One of my favourite places to go to for breakfast/brunch is Kawa Cafe in Surry Hills. I have frequented this cafe on several occasions and have always been happy with the food I have eaten here. Kawa is a small cafe which is quite packed and crowded on the weekends so if you want to get a seat inside or outside you need to get to the cafe a bit earlier. The lines aren’t as crazy as Bills which is just down the road and while they don’t have any ricotta hotcakes or corn fritters, there are so many options to pick from such as the Vegan big breakfast which consists of: ripe avocado, roast pumpkin, slow roasted tomato with basil, sautéed mushrooms, homemade baked beans, hommus and toast or classics such as Eggs Benedict, french toast, porridge and much much more.

I have often had the 5 grain sourdough toast when I visit Kawa as I have a weakness for bread and like to indulge every so often on weekends for breakfast. I love all things sourdough but the grains and seeds in this bread really make the bread that much more nutritious to eat (at least that’s what I keep telling myself ;P)

On my previous visit to Kawa, I was feeling like a light brunch meal so I decided to order their home-made granola with stewed rhubarb and natural yoghurt. It was really good! Muesli/Granola is my usual go to food for breakfast and I loved the combination of the tart rhubarb with the yoghurt and the crunch of the granola which was studded with lots of dried fruit and nuts. This rhubarb was so memorable that I went home and tried to replicate the dish without the granola. I bought some fresh rhubarb from the markets and stewed it in a small saucepan with lemon and honey. It went very well with my low-fat plain yoghurt. I find myself doing this a lot whenever I come back from cafes and restaurants, I always seem to want to try to make their dishes but using healthier ingredients. Some have been met with success, others have been a bit of a miss but all in all I guess that’s the fun of baking and cooking – the whole experimenting and learning from your mistakes and doing better the next time round.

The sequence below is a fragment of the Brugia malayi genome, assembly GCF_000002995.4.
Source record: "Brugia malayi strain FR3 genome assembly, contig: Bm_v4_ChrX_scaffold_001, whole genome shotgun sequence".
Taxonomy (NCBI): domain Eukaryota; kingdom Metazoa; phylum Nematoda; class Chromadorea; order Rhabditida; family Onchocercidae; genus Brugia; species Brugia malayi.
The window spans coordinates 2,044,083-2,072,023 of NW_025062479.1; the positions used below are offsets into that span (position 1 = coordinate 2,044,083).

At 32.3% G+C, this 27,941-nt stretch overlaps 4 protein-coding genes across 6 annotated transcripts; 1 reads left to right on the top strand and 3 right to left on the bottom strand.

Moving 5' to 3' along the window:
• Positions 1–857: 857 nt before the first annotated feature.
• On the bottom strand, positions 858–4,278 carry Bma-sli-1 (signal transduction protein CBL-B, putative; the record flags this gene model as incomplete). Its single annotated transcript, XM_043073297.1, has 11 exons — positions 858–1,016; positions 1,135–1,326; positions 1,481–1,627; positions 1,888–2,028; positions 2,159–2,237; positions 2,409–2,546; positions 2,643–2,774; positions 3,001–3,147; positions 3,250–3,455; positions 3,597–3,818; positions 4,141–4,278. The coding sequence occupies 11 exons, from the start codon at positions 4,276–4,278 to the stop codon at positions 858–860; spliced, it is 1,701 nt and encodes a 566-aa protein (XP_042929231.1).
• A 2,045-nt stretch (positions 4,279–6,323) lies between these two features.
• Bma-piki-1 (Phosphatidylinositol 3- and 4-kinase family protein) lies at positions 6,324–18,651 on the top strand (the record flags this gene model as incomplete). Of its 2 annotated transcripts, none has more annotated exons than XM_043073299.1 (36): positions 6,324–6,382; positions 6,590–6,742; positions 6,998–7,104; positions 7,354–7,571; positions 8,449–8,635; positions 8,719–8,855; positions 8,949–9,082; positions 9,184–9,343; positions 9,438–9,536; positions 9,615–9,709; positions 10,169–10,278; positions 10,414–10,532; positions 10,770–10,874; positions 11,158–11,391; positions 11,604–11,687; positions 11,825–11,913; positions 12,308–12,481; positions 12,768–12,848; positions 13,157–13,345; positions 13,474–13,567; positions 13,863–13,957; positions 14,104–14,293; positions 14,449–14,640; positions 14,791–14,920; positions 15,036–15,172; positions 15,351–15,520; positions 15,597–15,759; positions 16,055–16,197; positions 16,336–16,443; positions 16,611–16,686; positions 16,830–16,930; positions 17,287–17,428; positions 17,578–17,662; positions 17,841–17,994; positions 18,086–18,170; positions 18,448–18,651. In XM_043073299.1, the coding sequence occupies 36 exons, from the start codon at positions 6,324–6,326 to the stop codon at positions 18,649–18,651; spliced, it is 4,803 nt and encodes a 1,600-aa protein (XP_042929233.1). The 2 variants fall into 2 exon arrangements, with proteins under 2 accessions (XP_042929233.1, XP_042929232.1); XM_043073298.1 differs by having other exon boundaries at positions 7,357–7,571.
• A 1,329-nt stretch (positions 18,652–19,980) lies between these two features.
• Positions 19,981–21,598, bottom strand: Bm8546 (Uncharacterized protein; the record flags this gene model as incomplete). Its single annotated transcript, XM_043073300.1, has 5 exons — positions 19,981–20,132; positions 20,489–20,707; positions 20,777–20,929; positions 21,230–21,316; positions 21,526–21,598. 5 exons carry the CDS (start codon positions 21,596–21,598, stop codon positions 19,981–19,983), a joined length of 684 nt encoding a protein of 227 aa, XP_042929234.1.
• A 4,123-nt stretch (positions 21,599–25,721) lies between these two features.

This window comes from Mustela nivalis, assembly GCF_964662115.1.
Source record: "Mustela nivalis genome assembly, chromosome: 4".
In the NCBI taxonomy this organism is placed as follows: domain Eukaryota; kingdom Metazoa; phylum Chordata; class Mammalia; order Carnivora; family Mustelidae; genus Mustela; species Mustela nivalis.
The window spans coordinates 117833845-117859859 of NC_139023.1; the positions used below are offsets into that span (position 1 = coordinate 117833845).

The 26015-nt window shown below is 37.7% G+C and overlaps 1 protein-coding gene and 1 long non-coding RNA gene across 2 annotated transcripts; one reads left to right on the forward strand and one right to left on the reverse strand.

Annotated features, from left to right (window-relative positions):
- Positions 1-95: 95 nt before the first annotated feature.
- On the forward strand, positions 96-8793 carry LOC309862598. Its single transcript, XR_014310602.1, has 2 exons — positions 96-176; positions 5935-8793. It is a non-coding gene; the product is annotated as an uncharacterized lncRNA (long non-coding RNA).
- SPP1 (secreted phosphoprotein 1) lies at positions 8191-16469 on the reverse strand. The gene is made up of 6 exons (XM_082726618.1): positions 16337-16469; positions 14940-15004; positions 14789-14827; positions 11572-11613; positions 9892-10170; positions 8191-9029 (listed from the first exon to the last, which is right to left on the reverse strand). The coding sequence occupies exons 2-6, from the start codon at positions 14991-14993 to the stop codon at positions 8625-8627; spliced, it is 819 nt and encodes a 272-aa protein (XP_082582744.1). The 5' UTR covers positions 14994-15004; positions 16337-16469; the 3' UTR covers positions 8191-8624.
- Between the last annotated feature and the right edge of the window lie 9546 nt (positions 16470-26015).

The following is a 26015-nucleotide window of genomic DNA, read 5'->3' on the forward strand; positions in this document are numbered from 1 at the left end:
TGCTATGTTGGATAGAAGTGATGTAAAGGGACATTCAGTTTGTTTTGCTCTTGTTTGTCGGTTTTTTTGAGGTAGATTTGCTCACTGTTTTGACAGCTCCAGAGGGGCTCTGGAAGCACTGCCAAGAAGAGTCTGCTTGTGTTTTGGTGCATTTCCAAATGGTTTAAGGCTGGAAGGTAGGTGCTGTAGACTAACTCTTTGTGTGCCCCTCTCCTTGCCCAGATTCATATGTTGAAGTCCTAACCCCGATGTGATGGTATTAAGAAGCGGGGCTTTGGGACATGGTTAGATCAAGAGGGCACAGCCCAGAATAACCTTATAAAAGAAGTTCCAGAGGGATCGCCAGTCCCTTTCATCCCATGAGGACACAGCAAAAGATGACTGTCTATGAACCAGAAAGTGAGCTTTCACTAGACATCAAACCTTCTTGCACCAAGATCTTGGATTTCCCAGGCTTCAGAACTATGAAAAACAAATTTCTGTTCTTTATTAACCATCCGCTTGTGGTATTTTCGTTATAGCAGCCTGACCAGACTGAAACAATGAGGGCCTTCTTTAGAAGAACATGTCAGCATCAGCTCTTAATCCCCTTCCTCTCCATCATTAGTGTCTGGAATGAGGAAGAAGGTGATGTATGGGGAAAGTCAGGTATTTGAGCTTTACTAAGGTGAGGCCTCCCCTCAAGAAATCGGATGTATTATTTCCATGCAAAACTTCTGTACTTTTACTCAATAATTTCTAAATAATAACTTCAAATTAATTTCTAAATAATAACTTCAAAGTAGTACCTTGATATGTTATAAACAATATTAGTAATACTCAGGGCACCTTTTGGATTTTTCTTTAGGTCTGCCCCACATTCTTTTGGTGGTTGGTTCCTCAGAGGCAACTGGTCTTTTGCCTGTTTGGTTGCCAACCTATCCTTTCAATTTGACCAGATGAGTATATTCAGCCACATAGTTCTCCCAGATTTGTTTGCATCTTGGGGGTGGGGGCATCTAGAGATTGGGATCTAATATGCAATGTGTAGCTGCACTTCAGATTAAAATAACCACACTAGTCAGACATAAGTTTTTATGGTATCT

On our most recent visit here, I decided to have the omelette with shaved ham and mushroom. I usually ask the waiter to make it an egg white omelette. The omelette is served with a simple garden salad which is a light and refreshing side to the meal. This time when I had my egg white omelette however, I found it to be a bit more oily than what I have had previously. This was the only let down I found. Mr Muscles was feeling hungry so decided to order the Big Breakfast. He quickly demolished his whole plate clean and could not stop raving about how good the baked beans were and the fact that they were home-made.

Homemade granola with stewed rhubarb and natural yoghurt – from the specials board

Egg White Omelette with Ham and Mushroom served with a side of Garden Salad $15.50

Big Breakfast: Organic poached eggs served with balsamic roasted tomato, homemade baked beans, sautéed mushrooms, avocado and toast $16.50

Kawa Cafe

348 Crown Street

Surry Hills NSW 2010

Ph: (02) 9331 6811


Mon-Fri 8am-5pm

Sat-Sun 8am-4pm

Till next time



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Filed under Breakfast, Brunch, Cafe, Eggs, Fruit, Granola, Health Food, Healthy, Toast, Vegan, Vegetarian, Western, Yoghurt